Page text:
Playing the Patient Treatment gets real when nursing students train with actors.

The University of Utah’s nursing college has a basement full of robots. The Simulation Learning Center’s hospital set contains expensive, lifelike dummies that help nursing students learn how to treat patients. But despite the advanced technology of the mannequins, the college knows there’s nothing better than the real thing. “We hire actors not just to be a human body to give verbal responses but to actually play a part,” says Madeline Lassche BSN’99, the college’s executive director of simulation.

Lassche explains that in the past five years, feedback from the College of Nursing’s clinical partners started to reflect a lack of interpersonal skills from recent nursing grads. So, the sim center changed its tactics. “Mannequins are great,” says Lassche. “But they don’t help students practice communication skills, bedside manner, or how to deal with mental health issues and HIPAA standards.”

Lassche also points out that although the mannequins can “talk” through microphones and speakers, there are no nuances. Facial expressions and body language can only truly come through when a human performs them.

Jodee Steffensen practices her serious expression as she gets ready to perform with students.

Two such performers are Steve Fukushima BS’75 and his wife, Susan, who both work part time as standardized patients—the technical term for actors assisting medical students. Steve was hired about five years ago, and he absolutely loves the work. He spent 27 years as a writer, producer, and director for KSL News in Utah, and enjoys being on the acting side of things now. “We do what can so that when the students get into the real world, their education is truly of benefit to them,”

Fukushima says earnestly. Fukushima’s approach is decidedly service-oriented, due in large part to the fact that he’s seen firsthand how much the students learn. After a knee replacement surgery in 2016, Fukushima went to the Aspen Ridge rehab center and was treated by a nurse he had worked with in the simulation center. “She recognized me,” Fukushima says, clearly pleased. “I saw how these nurses utilize their training, and it was pretty gratifying. I found out, as a recipient of that care, that it does work.”

Among the pool of performers—which includes a range from children to retirees—are a few professional actors. After obtaining two theater degrees from the U and a varied acting career, Jodee Steffensen BFA’73 MFA’75 came full circle. “In retirement, I play around doing extra work and love my job at the U,” she says. “The people at the sim center are the nicest and best employers I’ve had the privilege to work for.”

With experience writing, acting, stage managing, and teaching, Steffensen is used to challenges. She says she loves the spontaneity of being a standardized patient. “We all try to make it as real as possible for the nurses, which means tweaking the scenes on the spot,” she explains. “No two sessions are the same. Once, I was in a scene where the students were supposed to practice communicating with a patient who couldn’t speak English. By the end of that session, I was speaking Russian!”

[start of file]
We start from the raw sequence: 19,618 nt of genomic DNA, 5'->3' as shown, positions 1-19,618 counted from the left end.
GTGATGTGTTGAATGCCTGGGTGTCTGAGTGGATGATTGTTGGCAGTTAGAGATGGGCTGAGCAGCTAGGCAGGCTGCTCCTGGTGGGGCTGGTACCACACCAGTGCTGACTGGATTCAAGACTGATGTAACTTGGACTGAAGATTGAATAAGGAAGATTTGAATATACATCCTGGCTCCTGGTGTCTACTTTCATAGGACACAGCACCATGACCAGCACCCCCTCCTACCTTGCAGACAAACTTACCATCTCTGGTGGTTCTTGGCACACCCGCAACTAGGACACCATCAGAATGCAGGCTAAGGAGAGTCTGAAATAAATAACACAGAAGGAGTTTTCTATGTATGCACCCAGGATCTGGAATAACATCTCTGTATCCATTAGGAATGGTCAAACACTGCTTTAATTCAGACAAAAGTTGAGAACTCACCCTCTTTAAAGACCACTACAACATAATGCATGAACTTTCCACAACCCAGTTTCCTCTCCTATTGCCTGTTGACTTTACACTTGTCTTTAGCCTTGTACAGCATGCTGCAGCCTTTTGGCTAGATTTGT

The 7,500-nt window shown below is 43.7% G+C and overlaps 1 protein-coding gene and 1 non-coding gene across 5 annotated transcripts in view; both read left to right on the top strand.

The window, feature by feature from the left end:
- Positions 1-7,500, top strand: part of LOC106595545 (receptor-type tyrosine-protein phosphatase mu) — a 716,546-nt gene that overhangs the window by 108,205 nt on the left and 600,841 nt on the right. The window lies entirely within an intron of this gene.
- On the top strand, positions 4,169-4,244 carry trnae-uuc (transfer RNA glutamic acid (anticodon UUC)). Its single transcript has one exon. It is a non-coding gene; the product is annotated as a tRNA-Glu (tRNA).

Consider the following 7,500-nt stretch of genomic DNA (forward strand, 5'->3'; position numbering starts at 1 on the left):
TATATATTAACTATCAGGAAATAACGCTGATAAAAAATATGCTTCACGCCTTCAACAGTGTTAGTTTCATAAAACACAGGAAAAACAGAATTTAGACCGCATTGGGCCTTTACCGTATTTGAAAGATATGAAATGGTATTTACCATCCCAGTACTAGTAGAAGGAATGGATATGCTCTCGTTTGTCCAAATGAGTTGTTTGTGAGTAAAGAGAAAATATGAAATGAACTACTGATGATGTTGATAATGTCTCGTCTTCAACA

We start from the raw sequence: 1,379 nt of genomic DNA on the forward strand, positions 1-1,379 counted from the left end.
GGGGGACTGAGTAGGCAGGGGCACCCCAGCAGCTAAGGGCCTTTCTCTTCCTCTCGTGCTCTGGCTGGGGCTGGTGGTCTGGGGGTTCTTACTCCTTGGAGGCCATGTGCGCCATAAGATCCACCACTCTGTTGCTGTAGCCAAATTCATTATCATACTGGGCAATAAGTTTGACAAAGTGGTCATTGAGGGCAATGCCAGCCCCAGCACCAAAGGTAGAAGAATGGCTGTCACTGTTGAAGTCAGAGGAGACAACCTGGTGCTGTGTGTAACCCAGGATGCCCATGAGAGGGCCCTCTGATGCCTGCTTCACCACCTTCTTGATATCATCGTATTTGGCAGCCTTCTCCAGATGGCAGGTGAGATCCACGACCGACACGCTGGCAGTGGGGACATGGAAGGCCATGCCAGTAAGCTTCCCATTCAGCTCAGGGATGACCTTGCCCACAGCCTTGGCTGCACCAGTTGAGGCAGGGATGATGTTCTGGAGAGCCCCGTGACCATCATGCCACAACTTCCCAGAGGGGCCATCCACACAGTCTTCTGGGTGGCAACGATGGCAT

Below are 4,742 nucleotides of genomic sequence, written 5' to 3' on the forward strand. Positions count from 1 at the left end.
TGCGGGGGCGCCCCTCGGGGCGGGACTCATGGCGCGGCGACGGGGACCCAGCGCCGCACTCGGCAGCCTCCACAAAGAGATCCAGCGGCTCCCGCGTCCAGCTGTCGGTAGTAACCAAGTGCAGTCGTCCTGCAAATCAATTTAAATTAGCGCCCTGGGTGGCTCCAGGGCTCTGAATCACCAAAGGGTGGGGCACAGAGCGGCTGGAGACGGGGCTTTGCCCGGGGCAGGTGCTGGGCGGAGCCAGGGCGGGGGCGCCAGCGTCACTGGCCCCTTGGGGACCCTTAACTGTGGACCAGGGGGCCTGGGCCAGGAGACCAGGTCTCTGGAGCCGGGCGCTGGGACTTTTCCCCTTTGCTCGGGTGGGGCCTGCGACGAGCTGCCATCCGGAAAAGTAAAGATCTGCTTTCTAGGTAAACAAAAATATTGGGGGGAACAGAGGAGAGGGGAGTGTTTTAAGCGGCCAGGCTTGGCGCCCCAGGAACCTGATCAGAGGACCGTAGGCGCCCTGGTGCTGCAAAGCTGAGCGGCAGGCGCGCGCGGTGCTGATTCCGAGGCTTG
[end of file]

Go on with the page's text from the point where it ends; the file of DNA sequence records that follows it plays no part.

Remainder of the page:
One of the scenarios teaches student nurses how to navigate HIPAA and state laws in accordance with revealing medical conditions to the proper people. In the simulation, a 15-year-old girl comes in who has been in a car accident and is discovered to be pregnant—but the nursing staff is not required to tell her parents.

Steffensen has played the mother in this scenario before. “The point is for students to experience handling an extremely hostile situation,” she says of the experience. “Most students find it unnerving. But one day there was a student nurse who was a master at de-escalation, and no matter what I tried, she seemed able to calm everyone down.”

The exercises can highlight natural skills—or areas that clearly need improvement—in student nurses. The actors play out a full range of scenarios from treating a type-2 diabetic suffering from depression to non-English-speaking patients to skiing accidents that require training in using crutches.

Lassche says that mental health scenarios can be especially draining, but that the discussions that follow are invaluable. “We can actually teach: ‘How are you going to isolate yourself and make sure you don’t make an error?’ ” Lassche says. “It’s really emotional for the students. They have no idea how hard it will be.”

She recognizes that it can be intense for the actors, as well. “The most challenging role I’ve had was that of a military veteran with PTSD,” says actor Rich Laniewski. “This role spanned several scenes involving changes in mood and mental attitude from one scene to the next. I always find myself emotionally drained afterwards.”

Although the students know on a cerebral level that what they’re doing isn’t real, most take it to heart and feel the emotions of a live performance. Lassche says there are always exceptions, though. “You have the student who can never do it. Never in a million years can they walk in and pretend it’s real. They just don’t have it.”

In those situations, it helps to have a standardized patient like Laniewski, who says he has to resist the urge to wisecrack. Laniewski recounts this exchange from a recent scenario, when a student seemed a little nervous:

Student: Are you sexually active?

Laniewski: Yes.

Student: How many partners?

Laniewski: One, just my wife.

Student: Do you wear seat belts or a helmet?

Laniewski says he couldn’t stop himself from joking. “I looked at him quizzically, and said: ‘During sex?’ I have a suspicion that he’ll never forget that for the rest of his career.”

—Learn more about the new Simulation Learning Center and College of Nursing facilities in the  previous Continuum feature here.

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